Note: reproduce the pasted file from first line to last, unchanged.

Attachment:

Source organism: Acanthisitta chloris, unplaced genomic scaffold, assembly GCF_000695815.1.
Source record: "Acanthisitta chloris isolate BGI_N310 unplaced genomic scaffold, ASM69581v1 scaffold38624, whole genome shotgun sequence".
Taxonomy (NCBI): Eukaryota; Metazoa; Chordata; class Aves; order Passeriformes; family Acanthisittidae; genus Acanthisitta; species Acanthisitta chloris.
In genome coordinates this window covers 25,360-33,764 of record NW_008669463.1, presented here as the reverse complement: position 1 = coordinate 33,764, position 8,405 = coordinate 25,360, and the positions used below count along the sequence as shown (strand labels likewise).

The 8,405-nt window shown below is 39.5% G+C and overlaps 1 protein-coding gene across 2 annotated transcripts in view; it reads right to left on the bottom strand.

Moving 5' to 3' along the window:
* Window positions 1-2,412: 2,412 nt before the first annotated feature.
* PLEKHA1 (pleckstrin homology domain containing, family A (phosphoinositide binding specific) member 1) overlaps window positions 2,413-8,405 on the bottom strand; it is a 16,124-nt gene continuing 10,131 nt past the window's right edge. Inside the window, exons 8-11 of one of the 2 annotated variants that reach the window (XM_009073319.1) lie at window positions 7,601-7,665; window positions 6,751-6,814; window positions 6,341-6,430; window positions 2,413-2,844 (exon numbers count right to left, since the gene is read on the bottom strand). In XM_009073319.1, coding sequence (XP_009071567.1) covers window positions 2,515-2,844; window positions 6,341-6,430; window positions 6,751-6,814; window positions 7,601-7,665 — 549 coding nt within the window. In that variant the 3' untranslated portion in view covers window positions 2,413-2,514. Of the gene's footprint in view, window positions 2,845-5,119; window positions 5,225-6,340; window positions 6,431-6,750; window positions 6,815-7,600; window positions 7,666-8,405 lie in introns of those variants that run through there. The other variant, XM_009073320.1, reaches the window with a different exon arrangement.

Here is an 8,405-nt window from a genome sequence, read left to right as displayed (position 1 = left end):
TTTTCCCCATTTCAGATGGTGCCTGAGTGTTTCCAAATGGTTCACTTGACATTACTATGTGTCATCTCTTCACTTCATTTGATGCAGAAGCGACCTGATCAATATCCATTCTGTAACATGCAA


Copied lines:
Source organism: Acanthisitta chloris, unplaced genomic scaffold, assembly GCF_000695815.1.
Source record: "Acanthisitta chloris isolate BGI_N310 unplaced genomic scaffold, ASM69581v1 scaffold38624, whole genome shotgun sequence".
Taxonomy (NCBI): Eukaryota; Metazoa; Chordata; class Aves; order Passeriformes; family Acanthisittidae; genus Acanthisitta; species Acanthisitta chloris.
In genome coordinates this window covers 25,360-33,764 of record NW_008669463.1, presented here as the reverse complement: position 1 = coordinate 33,764, position 8,405 = coordinate 25,360, and the positions used below count along the sequence as shown (strand labels likewise).

The 8,405-nt window shown below is 39.5% G+C and overlaps 1 protein-coding gene across 2 annotated transcripts in view; it reads right to left on the bottom strand.

Moving 5' to 3' along the window:
* Window positions 1-2,412: 2,412 nt before the first annotated feature.
* PLEKHA1 (pleckstrin homology domain containing, family A (phosphoinositide binding specific) member 1) overlaps window positions 2,413-8,405 on the bottom strand; it is a 16,124-nt gene continuing 10,131 nt past the window's right edge. Inside the window, exons 8-11 of one of the 2 annotated variants that reach the window (XM_009073319.1) lie at window positions 7,601-7,665; window positions 6,751-6,814; window positions 6,341-6,430; window positions 2,413-2,844 (exon numbers count right to left, since the gene is read on the bottom strand). In XM_009073319.1, coding sequence (XP_009071567.1) covers window positions 2,515-2,844; window positions 6,341-6,430; window positions 6,751-6,814; window positions 7,601-7,665 — 549 coding nt within the window. In that variant the 3' untranslated portion in view covers window positions 2,413-2,514. Of the gene's footprint in view, window positions 2,845-5,119; window positions 5,225-6,340; window positions 6,431-6,750; window positions 6,815-7,600; window positions 7,666-8,405 lie in introns of those variants that run through there. The other variant, XM_009073320.1, reaches the window with a different exon arrangement.

Here is an 8,405-nt window from a genome sequence, read left to right as displayed (position 1 = left end):
TTTTCCCCATTTCAGATGGTGCCTGAGTGTTTCCAAATGGTTCACTTGACATTACTATGTGTCATCTCTTCACTTCATTTGATGCAGAAGCGACCTGATCAATATCCATTCTGTAACATGCAA